Creative, Entrepreneur and Arts Advocate
Conversation with and photograph by Tiffany Manning
The Jacksonville community is lucky to have you advocating for change. In your volunteer efforts, you have witnessed the power of generosity first hand through your ties with the American Lung Association, Peace Child Foundation, Second Harvest Heartland and the United Way to name a few. Having such close ties to the people who most need help navigating the world is an important role to fill. What have your experiences taught you about life?
First, thank you for saying I have a huge heart. I don’t ever feel like I’m doing anything more than what anyone else is doing. I say that because I see lots of people people giving in so many ways, and I just want to be part of being the change we all want to see happen here in Jacksonville.
What my experiences have taught me about life is that by reaching out and connecting with the community not only are you helping others, but it leads you on a path to your own personal growth and learning. One of my earliest experiences volunteering helped me define my “why” for getting involved with nonprofit organizations. On day two of a hundred-mile bike ride for the American Lung Association, the sky grew dark and a torrential downpour followed. Our clothes were drenched and it was hard to see ahead. I remember at one point thinking, “What in the world am I doing out here in the pouring rain when I could be warm and dry at the hotel?” Then, the little voice inside of me said loudly and clearly, “NO WAY!” We had to finish. There were people counting on us to stick it out because given their health conditions, they couldn’t. We had a purpose beyond our own comfort, and by finishing the course I learned more about my ability to persevere in challenging situations. Volunteering became my commitment to a purpose greater than serving my own needs and wants.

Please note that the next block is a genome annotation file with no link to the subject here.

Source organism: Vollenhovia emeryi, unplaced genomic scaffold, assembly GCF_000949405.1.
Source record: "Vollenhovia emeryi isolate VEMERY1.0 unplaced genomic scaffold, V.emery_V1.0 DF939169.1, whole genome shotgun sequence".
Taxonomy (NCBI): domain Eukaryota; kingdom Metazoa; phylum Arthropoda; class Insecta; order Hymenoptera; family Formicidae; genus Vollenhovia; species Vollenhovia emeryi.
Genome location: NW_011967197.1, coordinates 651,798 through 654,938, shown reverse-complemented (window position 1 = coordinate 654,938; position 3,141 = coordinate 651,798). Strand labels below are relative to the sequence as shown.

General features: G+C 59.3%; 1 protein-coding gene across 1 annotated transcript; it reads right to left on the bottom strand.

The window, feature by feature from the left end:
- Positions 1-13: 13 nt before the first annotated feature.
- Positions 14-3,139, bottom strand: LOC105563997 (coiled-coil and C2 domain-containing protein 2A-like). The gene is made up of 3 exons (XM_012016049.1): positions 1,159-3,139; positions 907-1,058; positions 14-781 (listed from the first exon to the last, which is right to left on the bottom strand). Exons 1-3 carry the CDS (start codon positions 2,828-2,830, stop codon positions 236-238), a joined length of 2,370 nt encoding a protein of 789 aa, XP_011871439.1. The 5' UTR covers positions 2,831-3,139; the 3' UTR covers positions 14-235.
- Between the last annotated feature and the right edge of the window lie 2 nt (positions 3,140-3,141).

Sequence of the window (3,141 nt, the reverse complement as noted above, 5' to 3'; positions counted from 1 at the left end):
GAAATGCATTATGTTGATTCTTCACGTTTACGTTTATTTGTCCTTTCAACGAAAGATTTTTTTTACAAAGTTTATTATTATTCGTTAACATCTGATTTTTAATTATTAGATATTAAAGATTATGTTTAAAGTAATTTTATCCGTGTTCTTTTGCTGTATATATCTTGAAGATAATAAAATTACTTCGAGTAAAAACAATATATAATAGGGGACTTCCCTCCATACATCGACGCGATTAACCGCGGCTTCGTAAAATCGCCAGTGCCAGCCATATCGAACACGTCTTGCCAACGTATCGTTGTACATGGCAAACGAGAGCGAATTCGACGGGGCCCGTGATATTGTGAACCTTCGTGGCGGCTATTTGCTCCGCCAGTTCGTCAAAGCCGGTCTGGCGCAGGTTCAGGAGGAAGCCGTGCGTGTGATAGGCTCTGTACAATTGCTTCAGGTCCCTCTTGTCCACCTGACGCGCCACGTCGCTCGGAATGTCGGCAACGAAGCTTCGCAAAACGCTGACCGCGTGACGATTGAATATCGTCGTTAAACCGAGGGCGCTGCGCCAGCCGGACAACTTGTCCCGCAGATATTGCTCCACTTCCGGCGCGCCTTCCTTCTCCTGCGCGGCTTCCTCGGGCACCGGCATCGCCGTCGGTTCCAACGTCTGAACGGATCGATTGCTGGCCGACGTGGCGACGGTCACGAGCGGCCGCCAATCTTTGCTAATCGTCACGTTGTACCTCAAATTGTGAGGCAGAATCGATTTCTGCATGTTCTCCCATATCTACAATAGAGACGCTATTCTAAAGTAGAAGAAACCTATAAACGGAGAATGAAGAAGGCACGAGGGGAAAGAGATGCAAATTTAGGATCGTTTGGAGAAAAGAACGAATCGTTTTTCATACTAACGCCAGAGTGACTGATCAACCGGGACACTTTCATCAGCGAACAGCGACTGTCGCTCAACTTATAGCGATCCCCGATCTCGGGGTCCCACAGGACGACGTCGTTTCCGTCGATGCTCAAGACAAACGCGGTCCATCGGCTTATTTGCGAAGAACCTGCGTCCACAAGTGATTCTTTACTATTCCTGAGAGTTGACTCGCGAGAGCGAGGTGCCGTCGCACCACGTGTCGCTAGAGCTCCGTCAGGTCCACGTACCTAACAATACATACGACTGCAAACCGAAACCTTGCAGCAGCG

I’ve witnessed that same power of generosity my entire life. I grew up in a small house with a big family, including each grandmother at different times. My parents struggled to make ends meet and they sacrificed a lot to provide for us all. I was very fortunate that although we didn’t have a lot of money, we always had an abundance of love and I knew my home was a place to feel safe, comfortable and secure.
Seeing my parents work hard to take care of our family and sometimes being set back by an unexpected expense taught me empathy. We all know life has a way of throwing curveballs at you when you least expect them, and sometimes when we are at our most vulnerable. As my adult life circumstances changed, it became most important for me to “share the wealth” as they say to honor my parents’ example and be there for support when others need me to help them navigate their struggles.